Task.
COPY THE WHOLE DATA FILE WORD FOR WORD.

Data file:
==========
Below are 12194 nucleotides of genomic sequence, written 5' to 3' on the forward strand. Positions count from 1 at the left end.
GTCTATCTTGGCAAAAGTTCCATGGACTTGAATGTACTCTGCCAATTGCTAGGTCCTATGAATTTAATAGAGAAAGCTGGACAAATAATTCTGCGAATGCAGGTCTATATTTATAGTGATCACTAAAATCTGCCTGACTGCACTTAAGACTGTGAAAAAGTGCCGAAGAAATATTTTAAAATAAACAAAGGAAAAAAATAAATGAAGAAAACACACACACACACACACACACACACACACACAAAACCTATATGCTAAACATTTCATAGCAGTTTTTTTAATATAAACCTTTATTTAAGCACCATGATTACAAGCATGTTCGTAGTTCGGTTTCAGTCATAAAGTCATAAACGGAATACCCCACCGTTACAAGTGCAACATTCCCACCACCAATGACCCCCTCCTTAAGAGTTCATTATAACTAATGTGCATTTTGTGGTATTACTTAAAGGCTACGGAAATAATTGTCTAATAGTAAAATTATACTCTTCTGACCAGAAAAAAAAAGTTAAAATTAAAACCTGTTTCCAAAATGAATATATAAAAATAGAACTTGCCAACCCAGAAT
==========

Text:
Below are 12194 nucleotides of genomic sequence, written 5' to 3' on the forward strand. Positions count from 1 at the left end.
GTCTATCTTGGCAAAAGTTCCATGGACTTGAATGTACTCTGCCAATTGCTAGGTCCTATGAATTTAATAGAGAAAGCTGGACAAATAATTCTGCGAATGCAGGTCTATATTTATAGTGATCACTAAAATCTGCCTGACTGCACTTAAGACTGTGAAAAAGTGCCGAAGAAATATTTTAAAATAAACAAAGGAAAAAAATAAATGAAGAAAACACACACACACACACACACACACACACACACAAAACCTATATGCTAAACATTTCATAGCAGTTTTTTTAATATAAACCTTTATTTAAGCACCATGATTACAAGCATGTTCGTAGTTCGGTTTCAGTCATAAAGTCATAAACGGAATACCCCACCGTTACAAGTGCAACATTCCCACCACCAATGACCCCCTCCTTAAGAGTTCATTATAACTAATGTGCATTTTGTGGTATTACTTAAAGGCTACGGAAATAATTGTCTAATAGTAAAATTATACTCTTCTGACCAGAAAAAAAAAGTTAAAATTAAAACCTGTTTCCAAAATGAATATATAAAAATAGAACTTGCCAACCCAGAAT